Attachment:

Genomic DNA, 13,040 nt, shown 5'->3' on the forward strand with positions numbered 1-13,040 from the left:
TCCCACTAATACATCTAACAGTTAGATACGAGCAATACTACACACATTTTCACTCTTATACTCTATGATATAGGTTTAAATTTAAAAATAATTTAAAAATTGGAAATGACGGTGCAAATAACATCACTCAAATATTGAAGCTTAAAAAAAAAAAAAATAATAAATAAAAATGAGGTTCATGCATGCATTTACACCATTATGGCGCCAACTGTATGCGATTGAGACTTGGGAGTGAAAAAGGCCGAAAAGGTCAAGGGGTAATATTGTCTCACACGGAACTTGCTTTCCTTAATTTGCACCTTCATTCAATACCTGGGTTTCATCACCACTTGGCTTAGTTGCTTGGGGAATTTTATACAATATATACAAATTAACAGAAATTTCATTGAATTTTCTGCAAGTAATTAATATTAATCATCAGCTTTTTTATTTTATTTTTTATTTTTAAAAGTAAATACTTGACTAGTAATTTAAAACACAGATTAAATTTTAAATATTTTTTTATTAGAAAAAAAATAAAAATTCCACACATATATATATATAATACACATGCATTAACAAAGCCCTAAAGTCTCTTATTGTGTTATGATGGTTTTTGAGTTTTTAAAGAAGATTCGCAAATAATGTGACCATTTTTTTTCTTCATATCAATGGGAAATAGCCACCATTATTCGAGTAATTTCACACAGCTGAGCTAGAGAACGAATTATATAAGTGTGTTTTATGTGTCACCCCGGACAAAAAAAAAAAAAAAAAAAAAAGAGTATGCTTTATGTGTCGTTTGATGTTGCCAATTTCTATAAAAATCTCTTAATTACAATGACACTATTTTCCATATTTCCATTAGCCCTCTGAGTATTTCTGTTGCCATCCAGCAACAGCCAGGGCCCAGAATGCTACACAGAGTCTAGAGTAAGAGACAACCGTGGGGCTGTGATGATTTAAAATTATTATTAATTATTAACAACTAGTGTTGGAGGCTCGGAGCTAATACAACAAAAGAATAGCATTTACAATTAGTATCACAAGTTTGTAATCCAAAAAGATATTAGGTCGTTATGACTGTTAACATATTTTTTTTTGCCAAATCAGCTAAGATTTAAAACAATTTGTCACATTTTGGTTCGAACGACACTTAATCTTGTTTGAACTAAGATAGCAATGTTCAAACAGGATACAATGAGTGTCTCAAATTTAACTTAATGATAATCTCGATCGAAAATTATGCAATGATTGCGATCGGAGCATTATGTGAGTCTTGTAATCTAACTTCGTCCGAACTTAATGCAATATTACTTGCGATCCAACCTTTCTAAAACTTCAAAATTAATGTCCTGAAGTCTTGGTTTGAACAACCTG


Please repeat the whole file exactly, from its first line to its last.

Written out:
Genomic DNA, 13,040 nt, shown 5'->3' on the forward strand with positions numbered 1-13,040 from the left:
TCCCACTAATACATCTAACAGTTAGATACGAGCAATACTACACACATTTTCACTCTTATACTCTATGATATAGGTTTAAATTTAAAAATAATTTAAAAATTGGAAATGACGGTGCAAATAACATCACTCAAATATTGAAGCTTAAAAAAAAAAAAAATAATAAATAAAAATGAGGTTCATGCATGCATTTACACCATTATGGCGCCAACTGTATGCGATTGAGACTTGGGAGTGAAAAAGGCCGAAAAGGTCAAGGGGTAATATTGTCTCACACGGAACTTGCTTTCCTTAATTTGCACCTTCATTCAATACCTGGGTTTCATCACCACTTGGCTTAGTTGCTTGGGGAATTTTATACAATATATACAAATTAACAGAAATTTCATTGAATTTTCTGCAAGTAATTAATATTAATCATCAGCTTTTTTATTTTATTTTTTATTTTTAAAAGTAAATACTTGACTAGTAATTTAAAACACAGATTAAATTTTAAATATTTTTTTATTAGAAAAAAAATAAAAATTCCACACATATATATATATAATACACATGCATTAACAAAGCCCTAAAGTCTCTTATTGTGTTATGATGGTTTTTGAGTTTTTAAAGAAGATTCGCAAATAATGTGACCATTTTTTTTCTTCATATCAATGGGAAATAGCCACCATTATTCGAGTAATTTCACACAGCTGAGCTAGAGAACGAATTATATAAGTGTGTTTTATGTGTCACCCCGGACAAAAAAAAAAAAAAAAAAAAAAGAGTATGCTTTATGTGTCGTTTGATGTTGCCAATTTCTATAAAAATCTCTTAATTACAATGACACTATTTTCCATATTTCCATTAGCCCTCTGAGTATTTCTGTTGCCATCCAGCAACAGCCAGGGCCCAGAATGCTACACAGAGTCTAGAGTAAGAGACAACCGTGGGGCTGTGATGATTTAAAATTATTATTAATTATTAACAACTAGTGTTGGAGGCTCGGAGCTAATACAACAAAAGAATAGCATTTACAATTAGTATCACAAGTTTGTAATCCAAAAAGATATTAGGTCGTTATGACTGTTAACATATTTTTTTTTGCCAAATCAGCTAAGATTTAAAACAATTTGTCACATTTTGGTTCGAACGACACTTAATCTTGTTTGAACTAAGATAGCAATGTTCAAACAGGATACAATGAGTGTCTCAAATTTAACTTAATGATAATCTCGATCGAAAATTATGCAATGATTGCGATCGGAGCATTATGTGAGTCTTGTAATCTAACTTCGTCCGAACTTAATGCAATATTACTTGCGATCCAACCTTTCTAAAACTTCAAAATTAATGTCCTGAAGTCTTGGTTTGAACAACCTG